You don’t need to be a fast food devotee to have noticed the mounting press coverage of KFC Chicken’s shortage of their core product - delicious fried chicken.
Pressure is increasing on the business as restaurants across the UK are forced to temporarily close, with customer complaints gaining traction on social accounts and even national news media.
It’s a PR disaster for KFC but it seems also to be a technological failure.
When your business is completely dependent on this ingredient, not having it readily available at the point of purchase is a major failure in internal process.
Technical Director Phill Clark gives his insight into what went wrong, why and how it could have been avoided.
The background to the story appears to be a change in the company who provided the logistics for KFC.
For years, chicken has been delivered across the UK to KFC outlets, which are a mixture of central owned and franchisees, by a specialist food and beverage logistics firm called Bidvest.
In November 2017 KFC opted to no longer continue with them and instead appointed DHL along with specialist software from Quick Service Logistics (QSL).
At the time of the contract announcement in November, DHL announced the new deal, promising to set ‘a new benchmark’.
Whilst all parties are keeping very tight lipped as to the exact cause, insiders reveal that the entire IT system that powers the process failed shortly after being put into full swing.
Anyone who has been involved in software development that powers an operational process will know that you need to test and test again.
I'm sure all involved in this enterprise did ample testing but if there's one thing I've learnt over the years, is that regardless of however many test plans you write and however adventurous your teams’ minds can be for scenarios to test, you will never cover every real world situation and things always crop up that when you review the circumstances you will always be surprised by how it came about.
What really surprises me is the decision to do a day zero complete switch from the old multiple distribution centre model to the single central distribution centre with the new supplier.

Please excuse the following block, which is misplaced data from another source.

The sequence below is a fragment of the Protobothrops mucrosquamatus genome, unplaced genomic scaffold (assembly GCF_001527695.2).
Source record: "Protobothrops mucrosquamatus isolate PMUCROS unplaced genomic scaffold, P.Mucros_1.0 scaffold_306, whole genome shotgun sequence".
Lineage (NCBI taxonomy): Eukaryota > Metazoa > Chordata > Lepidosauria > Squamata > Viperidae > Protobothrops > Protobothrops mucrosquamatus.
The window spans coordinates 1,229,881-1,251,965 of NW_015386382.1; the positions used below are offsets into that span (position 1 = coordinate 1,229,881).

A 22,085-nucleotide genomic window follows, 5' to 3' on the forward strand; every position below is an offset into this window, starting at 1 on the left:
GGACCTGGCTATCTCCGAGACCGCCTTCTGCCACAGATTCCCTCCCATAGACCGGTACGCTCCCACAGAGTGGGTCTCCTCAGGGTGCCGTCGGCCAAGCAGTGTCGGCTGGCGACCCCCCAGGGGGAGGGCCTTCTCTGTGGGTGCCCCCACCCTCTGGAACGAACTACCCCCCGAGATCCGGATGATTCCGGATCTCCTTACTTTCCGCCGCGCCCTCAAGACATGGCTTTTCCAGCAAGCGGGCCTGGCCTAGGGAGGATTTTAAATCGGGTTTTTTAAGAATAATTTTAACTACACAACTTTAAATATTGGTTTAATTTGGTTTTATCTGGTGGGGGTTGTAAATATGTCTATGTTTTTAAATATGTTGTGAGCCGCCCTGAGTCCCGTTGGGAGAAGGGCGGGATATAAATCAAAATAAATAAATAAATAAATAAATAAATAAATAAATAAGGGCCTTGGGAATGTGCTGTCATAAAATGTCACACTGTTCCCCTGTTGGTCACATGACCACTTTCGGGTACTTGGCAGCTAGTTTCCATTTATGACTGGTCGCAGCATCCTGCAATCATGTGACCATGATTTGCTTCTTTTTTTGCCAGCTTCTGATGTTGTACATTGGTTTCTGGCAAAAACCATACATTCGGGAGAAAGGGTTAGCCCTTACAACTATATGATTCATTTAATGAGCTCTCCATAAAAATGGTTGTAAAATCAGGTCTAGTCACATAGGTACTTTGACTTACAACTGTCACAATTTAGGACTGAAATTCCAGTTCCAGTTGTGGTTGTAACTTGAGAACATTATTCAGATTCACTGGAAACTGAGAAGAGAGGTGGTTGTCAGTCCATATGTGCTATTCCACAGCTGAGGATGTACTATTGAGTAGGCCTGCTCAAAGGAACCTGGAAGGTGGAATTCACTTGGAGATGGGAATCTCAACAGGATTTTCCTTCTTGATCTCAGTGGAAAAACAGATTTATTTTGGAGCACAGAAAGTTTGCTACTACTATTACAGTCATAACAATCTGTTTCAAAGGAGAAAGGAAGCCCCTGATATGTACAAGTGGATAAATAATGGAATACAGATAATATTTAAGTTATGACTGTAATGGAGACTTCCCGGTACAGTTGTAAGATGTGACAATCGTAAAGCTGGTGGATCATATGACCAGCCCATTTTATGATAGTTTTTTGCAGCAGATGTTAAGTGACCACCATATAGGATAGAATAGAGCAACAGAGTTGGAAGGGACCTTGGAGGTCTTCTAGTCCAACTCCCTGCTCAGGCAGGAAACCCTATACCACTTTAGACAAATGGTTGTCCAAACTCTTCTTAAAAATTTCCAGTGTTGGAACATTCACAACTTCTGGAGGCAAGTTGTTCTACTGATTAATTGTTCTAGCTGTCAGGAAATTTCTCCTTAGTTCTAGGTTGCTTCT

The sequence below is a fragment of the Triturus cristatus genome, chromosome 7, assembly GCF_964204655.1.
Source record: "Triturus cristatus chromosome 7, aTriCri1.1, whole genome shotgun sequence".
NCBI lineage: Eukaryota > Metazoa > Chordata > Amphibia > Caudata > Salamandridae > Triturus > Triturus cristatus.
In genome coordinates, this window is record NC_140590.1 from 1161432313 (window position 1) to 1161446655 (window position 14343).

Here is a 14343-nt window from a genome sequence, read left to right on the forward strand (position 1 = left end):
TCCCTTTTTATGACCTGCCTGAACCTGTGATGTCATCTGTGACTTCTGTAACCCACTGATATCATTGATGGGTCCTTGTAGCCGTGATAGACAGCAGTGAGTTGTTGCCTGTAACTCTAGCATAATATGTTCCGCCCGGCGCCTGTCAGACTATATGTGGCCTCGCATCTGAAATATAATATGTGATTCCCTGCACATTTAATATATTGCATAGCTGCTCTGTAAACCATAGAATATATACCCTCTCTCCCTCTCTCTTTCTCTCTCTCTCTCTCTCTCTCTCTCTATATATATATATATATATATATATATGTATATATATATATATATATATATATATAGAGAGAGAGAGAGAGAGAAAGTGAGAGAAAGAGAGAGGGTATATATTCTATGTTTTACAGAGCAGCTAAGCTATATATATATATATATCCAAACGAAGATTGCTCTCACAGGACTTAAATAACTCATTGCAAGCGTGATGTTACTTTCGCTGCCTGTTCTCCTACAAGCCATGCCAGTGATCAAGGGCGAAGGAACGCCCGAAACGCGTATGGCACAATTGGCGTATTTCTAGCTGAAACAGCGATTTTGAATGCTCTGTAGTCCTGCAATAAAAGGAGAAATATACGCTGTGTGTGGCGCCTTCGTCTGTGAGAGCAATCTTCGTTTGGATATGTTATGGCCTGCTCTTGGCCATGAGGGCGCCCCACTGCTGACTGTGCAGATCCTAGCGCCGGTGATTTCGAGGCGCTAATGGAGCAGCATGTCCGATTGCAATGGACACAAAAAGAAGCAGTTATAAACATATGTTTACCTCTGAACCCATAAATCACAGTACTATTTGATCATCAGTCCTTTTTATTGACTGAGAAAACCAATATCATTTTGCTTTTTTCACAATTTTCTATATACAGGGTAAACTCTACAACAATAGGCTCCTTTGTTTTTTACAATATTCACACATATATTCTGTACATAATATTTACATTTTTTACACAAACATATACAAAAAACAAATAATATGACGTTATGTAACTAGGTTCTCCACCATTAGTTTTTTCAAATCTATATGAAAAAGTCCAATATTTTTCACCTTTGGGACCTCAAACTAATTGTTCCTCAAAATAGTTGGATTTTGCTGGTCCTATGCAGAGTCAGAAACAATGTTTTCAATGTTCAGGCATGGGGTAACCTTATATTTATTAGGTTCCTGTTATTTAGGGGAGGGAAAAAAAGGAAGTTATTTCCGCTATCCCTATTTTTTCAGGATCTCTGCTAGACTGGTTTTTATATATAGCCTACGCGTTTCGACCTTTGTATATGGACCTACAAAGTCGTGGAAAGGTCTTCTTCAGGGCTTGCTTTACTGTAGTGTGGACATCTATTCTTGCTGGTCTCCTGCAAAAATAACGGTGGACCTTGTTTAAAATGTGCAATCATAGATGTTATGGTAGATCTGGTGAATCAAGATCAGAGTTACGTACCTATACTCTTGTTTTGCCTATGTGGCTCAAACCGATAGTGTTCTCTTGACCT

With this being such a mission critical element to the business, I cannot understand why there wasn't an overlapped phased implementation whereby a phased rollout was implemented to a small trial area that would have allowed the inevitable bugs, flaws and issues to be identified.
These could then be rectified whilst still having the backup of the existing distribution partner meaning the chicken would continue to arrive. Following successful trials, a phased roll out region by region would have allowed another level of issue management as any problems arose.
Every business has its core activity. This story should make you think about that and what use of technology you use to support this. How protected are you with your current system if you suffered problems and what is your backup plan?
New systems are always needed, businesses shouldn't shy away from this if they improve productivity, save costs or allow new opportunities but implementing them needs careful planning as this case shows.
We always advise clients to "soft" launch systems and projects to allow them to be real world tested without making a big song and dance until we've ironed out any inevitable bugs or minor process tweaks. Only once the system is working well would we seek to make the full replacement of the outgoing system.
As I finish this piece, KFC is bracing itself for ongoing extensive branch closures and negative press reports and social posts.
My advice is to think about your business technology and ensure you have a robust setup and contingency plan for any upgrades or implementation.